TBI Clinical Trial - Stem Cells

Starting in January 2006, the The University of Texas Medical School at Houston and Memorial Hermann Children's Hospital are starting a clinical trial which will study the safety and potential of treating children suffering traumatic brain injury with stem cells derived from their own bone marrow.

The clinical trial will be the first ever to apply stem cells to treat traumatic brain injury. It is important to note that no embryonic stem cells will be involved.

This clinical trial is building upon laboratory and animal research that indicated bone-marrow derived stem cells can migrate to an injured area of the brain, differentiate into new neurons and support cells, and induce brain repair. The clinical trial has the approval of the U.S. Food and Drug Administration (FDA).

Since it is a Phase I clinical trial, the first emphasis is the establishment of the procedures safety. A secondary goal is to observe possible therapeutic effects.

Ten head-injury patients from age 5 to 14 who meet criteria will enter the TBI clinical trial. Bone marrow will be extracted from the child's hip and processed to derive two types of progenitor stem cells: mesenchymal stem cells, which differentiate into bone, cartilage and fat cells (research indicates they can also differentiate into neurons); and hematopoietic stem cells, which form all the cells needed for blood. Preclinical research indicates that the mesenchymal stem cells play the major role in producing new neurons and support cells.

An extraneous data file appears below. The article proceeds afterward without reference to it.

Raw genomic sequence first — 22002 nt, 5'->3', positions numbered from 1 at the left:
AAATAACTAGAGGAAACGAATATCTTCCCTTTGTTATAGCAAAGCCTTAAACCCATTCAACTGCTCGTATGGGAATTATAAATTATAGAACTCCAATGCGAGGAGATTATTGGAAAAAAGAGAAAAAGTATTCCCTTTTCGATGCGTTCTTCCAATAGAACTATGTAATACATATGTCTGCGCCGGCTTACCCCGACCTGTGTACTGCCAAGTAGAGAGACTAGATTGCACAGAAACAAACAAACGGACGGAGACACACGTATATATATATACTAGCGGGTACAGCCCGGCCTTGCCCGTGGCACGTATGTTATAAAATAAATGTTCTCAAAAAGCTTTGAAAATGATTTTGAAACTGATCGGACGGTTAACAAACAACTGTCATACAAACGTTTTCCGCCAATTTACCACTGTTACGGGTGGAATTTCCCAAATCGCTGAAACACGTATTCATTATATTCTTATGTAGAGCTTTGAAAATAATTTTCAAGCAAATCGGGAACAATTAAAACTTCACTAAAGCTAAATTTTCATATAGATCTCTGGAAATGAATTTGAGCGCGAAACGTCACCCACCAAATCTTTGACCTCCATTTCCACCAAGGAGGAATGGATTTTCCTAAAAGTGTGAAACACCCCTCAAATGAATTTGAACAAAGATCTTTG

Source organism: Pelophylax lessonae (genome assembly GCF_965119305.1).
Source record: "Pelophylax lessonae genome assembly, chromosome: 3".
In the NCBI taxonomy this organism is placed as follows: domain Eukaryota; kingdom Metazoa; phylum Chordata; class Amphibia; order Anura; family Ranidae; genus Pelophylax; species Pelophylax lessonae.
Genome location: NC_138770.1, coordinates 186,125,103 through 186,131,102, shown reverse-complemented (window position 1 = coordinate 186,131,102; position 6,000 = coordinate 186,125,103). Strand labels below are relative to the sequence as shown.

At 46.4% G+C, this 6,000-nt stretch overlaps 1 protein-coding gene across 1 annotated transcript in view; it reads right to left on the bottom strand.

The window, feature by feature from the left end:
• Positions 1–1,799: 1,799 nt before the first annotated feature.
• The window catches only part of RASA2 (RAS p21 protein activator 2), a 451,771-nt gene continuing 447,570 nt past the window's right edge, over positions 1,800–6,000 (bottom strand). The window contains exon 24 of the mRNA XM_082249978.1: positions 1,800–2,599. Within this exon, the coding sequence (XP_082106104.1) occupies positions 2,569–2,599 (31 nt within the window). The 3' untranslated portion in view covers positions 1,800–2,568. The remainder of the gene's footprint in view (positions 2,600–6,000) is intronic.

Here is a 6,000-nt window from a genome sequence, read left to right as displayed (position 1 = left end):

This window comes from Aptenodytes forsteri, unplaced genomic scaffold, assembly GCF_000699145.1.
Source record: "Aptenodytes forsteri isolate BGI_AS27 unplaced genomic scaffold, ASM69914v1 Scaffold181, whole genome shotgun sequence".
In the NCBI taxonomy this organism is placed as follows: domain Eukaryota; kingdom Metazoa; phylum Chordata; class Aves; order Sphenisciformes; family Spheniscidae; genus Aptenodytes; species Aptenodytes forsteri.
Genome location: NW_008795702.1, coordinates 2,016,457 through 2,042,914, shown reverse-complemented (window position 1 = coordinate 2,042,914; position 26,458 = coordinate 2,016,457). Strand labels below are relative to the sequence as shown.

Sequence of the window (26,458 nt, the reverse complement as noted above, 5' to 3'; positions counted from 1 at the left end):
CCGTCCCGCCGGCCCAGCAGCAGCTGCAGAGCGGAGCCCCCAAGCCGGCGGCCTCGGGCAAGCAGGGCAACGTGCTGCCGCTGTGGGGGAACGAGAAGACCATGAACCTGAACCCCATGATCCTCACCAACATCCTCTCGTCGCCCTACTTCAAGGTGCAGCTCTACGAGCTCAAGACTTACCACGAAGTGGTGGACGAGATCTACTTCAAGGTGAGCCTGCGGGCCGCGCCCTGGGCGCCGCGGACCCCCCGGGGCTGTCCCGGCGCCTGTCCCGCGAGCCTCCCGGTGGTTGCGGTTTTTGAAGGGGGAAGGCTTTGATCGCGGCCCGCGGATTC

All of this is to be accomplished within 48 hours of the injury. The patients will be monitored for possible side effects, and evaluated for brain function one month and six months after the procedure to see if it is improved compared with historical data on the brain function of children of similar age who suffered a similar injury.

Since this type of safety trial does not involve enough patients there will be no broad conclusions about the effectiveness of treatment. They can, however, set the stage for larger-scale research.

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Clinical Trials Home

See also:

Memorial Hermann Foundation
Medical News Today
The University of Texas Health Science Center at Houston
National Institute of Child Health and Human Development
National Heart, Lung, and Blood Institute of the National Institutes of Health